Monday, May 28, 2012

File Syncing on PowerPC

Since file syncing is what all the kids are into these days, I thought I'd do a rundown on all the choices we PowerPC users have. It's not just Dropbox, right? There must be more...

Well, for Leopard users, yes. There's SugarSync, SpiderOak, and Wuala in addition to Dropbox (a couple of others, Minus and Mozy Stash, say they support Leopard but are Intel only). However, for Tiger users, there's only Wuala. I'll write more about Wuala and Dropbox below since I've tested them on Tiger, but since I don't have Leopard here's a quick feature breakdown of the other services:

SugarSync starts off with 5 GB free storage and has pricing plans for 30, 60, 100, 250, and 500 GB. The main difference with DropBox is you can sync any folder, no need for symlinks. It also supports music playback and public links. However, there doesn't appear to be any LAN syncing, and the consensus is that the desktop client uses more system resources.

SpiderOak is all about security as your password is stored locally on your computer. No one at SpiderOak knows it, so they haven't suffered from embarrassing security snafus like Dropbox has. They offer 2 GB free storage, plus $10 a month for each 100 GB increment thereafter. Like SugarSync, you can sync any folder, and it also lets you back up external/thumb drives.

And now for the Tiger clients:

Wuala is much like SpiderOak in that the client stores your password locally so not even Wuala employees can access your account. Security and privacy are paramount. They offer 5 GB free storage plus 20, 50, and 100 GB paid plans.

It's a testament to how the onset of "apps" have made us feel dumb by how a client with a little complexity like Wuala makes me feel, well, dumb. It's not the super simple client like Dropbox, but it offers more flexibility. You can choose any folders to either backup or sync, and the client works basically like another Finder window. It's a bit of a learning curve, but after a few minutes you get the hang of it. One downside, the web interface requires the java plugin, which if you care about security, you may want to avoid. Also, the desktop client uses a bit more system resources than Dropbox.

Finally we have Dropbox, which due to its simplicity, many users new to syncing may want to use for its... simplicity. Signup and usage are as easy as it gets. They offer 2 GB free storage, plus paid plans of 50 and 100 GB (with some bonuses for referrals). All you do is drop the files/folders you want to sync in your Dropbox folder and it takes care of the rest fairly quietly in the background. It's not as flexible as the others as to which folders you choose to sync, but they have a nice web interface. There they make it much easier to get sharing links than in Wuala. Also, a big plus is syncing over a LAN network. So if you want ease of use and performance over flexibility and security, Dropbox is your best bet.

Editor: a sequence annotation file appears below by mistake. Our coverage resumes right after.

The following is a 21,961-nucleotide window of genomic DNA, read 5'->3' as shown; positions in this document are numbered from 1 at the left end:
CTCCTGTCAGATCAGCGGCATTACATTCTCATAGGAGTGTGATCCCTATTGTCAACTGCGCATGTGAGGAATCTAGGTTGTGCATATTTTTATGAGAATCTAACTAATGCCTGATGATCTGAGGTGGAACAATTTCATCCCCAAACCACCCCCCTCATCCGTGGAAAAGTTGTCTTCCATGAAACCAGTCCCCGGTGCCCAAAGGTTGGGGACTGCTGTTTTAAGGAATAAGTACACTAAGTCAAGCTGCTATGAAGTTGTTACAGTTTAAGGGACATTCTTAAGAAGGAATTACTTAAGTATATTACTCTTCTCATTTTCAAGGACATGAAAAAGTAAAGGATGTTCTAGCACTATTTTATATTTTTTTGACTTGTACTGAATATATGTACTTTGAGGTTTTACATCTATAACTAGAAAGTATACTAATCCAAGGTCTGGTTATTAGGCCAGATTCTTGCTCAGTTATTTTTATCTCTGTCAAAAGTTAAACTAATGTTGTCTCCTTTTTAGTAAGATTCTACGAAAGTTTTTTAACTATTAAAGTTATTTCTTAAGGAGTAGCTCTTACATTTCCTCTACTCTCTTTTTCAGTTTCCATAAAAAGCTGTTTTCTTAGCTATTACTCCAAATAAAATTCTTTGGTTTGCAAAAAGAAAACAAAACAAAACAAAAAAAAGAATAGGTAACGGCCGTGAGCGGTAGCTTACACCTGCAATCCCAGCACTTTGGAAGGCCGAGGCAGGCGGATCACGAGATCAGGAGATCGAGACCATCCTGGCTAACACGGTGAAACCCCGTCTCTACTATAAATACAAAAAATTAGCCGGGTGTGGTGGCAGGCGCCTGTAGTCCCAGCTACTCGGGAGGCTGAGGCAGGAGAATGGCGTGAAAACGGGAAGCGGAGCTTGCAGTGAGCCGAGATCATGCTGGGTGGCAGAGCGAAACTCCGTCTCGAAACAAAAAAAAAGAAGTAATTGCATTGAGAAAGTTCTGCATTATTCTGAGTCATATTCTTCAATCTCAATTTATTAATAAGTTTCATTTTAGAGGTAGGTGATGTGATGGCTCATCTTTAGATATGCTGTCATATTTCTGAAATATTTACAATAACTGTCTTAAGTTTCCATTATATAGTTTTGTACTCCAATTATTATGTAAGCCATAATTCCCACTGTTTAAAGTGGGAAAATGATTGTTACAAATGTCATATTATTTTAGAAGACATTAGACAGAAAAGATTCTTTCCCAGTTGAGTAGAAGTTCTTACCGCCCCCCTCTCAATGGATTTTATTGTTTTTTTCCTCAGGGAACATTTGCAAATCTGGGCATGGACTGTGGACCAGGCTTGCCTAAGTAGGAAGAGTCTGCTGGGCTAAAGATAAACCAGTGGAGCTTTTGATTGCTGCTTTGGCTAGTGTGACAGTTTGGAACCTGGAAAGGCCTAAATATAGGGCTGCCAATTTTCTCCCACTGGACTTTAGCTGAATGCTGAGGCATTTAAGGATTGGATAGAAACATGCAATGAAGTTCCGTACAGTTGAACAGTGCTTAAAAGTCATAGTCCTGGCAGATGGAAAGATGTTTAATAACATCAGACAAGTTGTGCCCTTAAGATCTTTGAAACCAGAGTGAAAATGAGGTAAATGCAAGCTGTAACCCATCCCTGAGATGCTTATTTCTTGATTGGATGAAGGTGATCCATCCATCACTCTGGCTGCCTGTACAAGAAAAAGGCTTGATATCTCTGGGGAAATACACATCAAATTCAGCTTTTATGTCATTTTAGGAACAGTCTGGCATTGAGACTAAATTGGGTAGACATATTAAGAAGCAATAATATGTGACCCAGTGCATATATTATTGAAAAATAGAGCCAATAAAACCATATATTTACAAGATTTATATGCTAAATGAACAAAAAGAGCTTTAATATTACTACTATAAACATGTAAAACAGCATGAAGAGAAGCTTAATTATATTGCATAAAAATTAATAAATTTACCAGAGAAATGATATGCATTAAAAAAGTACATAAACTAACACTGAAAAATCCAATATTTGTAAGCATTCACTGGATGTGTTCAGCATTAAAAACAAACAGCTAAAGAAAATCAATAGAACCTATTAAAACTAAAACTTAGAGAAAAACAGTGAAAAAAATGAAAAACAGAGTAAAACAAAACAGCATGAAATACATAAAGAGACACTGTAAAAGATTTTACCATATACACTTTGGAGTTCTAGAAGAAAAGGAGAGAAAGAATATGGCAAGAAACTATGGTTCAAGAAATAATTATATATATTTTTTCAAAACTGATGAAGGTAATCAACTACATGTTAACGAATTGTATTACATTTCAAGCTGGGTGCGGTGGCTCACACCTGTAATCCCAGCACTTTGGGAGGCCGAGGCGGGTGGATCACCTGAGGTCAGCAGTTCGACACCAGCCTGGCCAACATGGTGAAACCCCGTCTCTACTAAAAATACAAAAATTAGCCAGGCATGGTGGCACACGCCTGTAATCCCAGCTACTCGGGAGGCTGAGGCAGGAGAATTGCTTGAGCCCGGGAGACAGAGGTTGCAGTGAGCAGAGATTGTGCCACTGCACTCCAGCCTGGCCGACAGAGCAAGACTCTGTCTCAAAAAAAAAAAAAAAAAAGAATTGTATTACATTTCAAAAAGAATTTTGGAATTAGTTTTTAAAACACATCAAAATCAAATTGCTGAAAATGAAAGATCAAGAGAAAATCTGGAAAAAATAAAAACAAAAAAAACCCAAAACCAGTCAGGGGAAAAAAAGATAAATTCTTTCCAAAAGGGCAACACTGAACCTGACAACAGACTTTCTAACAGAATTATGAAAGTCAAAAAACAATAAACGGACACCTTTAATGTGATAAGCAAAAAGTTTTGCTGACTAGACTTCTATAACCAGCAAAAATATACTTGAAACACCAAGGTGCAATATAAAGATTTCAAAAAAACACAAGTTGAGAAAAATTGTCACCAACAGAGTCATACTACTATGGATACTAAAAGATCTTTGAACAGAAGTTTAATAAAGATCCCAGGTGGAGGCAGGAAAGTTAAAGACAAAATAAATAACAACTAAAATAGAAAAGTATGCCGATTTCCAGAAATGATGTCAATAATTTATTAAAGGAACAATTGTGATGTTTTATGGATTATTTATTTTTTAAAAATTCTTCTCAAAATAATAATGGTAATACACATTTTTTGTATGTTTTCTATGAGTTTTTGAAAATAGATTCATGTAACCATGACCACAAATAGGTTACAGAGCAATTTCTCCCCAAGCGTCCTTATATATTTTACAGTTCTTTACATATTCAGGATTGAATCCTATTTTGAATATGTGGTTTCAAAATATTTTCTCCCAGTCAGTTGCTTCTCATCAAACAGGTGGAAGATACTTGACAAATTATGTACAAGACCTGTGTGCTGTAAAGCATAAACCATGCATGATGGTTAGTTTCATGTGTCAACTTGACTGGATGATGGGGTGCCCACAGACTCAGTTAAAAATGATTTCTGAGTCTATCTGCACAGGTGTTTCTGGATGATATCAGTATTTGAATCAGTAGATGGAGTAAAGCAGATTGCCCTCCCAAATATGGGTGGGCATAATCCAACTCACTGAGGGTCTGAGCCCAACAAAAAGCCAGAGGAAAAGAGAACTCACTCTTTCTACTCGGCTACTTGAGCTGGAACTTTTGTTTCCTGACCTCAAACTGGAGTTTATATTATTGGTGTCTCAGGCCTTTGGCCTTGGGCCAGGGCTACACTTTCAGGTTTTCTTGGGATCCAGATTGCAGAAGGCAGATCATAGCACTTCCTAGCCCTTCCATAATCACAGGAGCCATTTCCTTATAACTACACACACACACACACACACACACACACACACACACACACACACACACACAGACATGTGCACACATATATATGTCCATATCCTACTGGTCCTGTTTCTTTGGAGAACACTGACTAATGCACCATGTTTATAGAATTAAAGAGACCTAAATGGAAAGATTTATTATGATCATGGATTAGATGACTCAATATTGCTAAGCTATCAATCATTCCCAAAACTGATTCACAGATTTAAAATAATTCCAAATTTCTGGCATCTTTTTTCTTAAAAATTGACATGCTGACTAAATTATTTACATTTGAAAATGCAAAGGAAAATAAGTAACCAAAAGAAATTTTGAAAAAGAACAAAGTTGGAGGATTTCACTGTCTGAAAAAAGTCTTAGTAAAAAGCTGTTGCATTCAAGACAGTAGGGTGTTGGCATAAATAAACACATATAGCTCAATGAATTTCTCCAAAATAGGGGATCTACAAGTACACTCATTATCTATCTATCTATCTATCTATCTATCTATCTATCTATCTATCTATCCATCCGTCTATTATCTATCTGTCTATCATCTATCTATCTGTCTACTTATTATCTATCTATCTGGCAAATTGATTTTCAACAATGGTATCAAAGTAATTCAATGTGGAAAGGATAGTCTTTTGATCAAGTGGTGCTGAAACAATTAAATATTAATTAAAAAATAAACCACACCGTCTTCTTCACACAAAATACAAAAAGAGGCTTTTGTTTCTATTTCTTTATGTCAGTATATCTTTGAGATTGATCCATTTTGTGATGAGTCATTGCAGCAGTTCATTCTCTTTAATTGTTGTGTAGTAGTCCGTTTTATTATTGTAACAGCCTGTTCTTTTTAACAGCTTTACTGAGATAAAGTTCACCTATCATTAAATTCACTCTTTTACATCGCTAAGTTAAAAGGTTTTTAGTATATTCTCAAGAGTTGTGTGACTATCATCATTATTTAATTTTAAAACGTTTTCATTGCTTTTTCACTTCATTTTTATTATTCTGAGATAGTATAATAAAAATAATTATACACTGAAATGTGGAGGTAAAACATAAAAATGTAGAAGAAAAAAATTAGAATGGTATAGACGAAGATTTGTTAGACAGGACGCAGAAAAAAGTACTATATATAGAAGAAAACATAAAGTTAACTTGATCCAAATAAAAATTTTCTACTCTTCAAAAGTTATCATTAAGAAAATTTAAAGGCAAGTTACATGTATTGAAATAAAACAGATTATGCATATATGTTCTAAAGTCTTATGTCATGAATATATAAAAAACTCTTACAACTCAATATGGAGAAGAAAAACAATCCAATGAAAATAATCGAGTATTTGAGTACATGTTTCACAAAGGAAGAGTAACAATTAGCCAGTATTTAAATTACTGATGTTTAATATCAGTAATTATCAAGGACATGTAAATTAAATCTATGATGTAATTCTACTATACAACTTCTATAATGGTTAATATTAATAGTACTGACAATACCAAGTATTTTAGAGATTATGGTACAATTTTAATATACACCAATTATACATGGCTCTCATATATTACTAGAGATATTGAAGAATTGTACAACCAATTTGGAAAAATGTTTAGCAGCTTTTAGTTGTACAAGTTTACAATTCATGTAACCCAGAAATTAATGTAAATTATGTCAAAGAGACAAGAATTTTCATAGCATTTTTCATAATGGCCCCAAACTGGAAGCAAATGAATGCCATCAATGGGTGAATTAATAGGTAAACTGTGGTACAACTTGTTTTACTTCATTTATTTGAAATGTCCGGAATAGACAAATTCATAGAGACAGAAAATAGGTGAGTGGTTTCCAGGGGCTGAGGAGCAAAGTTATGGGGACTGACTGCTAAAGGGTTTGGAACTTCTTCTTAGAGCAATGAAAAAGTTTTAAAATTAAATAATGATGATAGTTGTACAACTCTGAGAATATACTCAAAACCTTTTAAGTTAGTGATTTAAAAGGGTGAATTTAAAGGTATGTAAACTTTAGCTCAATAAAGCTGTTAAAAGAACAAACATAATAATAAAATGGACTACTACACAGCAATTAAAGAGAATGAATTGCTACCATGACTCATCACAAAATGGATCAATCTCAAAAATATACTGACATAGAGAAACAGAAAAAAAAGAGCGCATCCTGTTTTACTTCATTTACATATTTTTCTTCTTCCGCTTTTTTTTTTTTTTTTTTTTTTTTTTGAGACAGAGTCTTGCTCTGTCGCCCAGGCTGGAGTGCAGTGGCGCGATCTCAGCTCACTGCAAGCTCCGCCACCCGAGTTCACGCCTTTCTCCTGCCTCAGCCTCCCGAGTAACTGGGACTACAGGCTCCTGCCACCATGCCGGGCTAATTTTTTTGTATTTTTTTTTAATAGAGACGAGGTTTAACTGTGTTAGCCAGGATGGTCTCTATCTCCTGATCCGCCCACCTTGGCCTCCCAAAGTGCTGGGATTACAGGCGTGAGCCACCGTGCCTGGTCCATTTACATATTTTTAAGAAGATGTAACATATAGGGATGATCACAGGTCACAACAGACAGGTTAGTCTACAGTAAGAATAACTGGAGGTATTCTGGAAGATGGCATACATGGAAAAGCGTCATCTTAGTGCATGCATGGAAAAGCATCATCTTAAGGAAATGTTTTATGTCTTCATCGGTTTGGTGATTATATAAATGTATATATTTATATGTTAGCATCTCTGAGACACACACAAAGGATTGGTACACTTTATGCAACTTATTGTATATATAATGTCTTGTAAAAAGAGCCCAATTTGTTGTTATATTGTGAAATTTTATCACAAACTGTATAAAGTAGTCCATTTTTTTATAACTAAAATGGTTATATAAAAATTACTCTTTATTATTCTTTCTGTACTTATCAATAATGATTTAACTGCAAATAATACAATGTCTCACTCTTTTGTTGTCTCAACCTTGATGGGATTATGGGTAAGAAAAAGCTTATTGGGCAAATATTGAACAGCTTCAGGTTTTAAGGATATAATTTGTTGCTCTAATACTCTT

And if you're just looking for simple online backup without syncing, Mozy has a good desktop client with regularly scheduled backups of specified files and folders. Though their new syncing client Mozy Stash is Intel only, as noted above.

One last thing, I added another link to the sidebar for My Mac Collection. There's a lot of good stuff there the last few days, so check them out!


  1. You missed It runs off WebDav and is essentially a drop in replacement for iDisk. It works very with Mac OS X, as well as Linux and Windows.


  2. I am currently under Mint PPC 11 on my PowerBook G4 but according to their site, syncing with Dropbox is impossible. Actually, that blog dates back to mid 2010, so may be things have improved by now. Do you know anything about this?

    1. Dropbox provides .deb files on their website to install manually, but none are PowerPC. I was planning on looking into this further in the near future.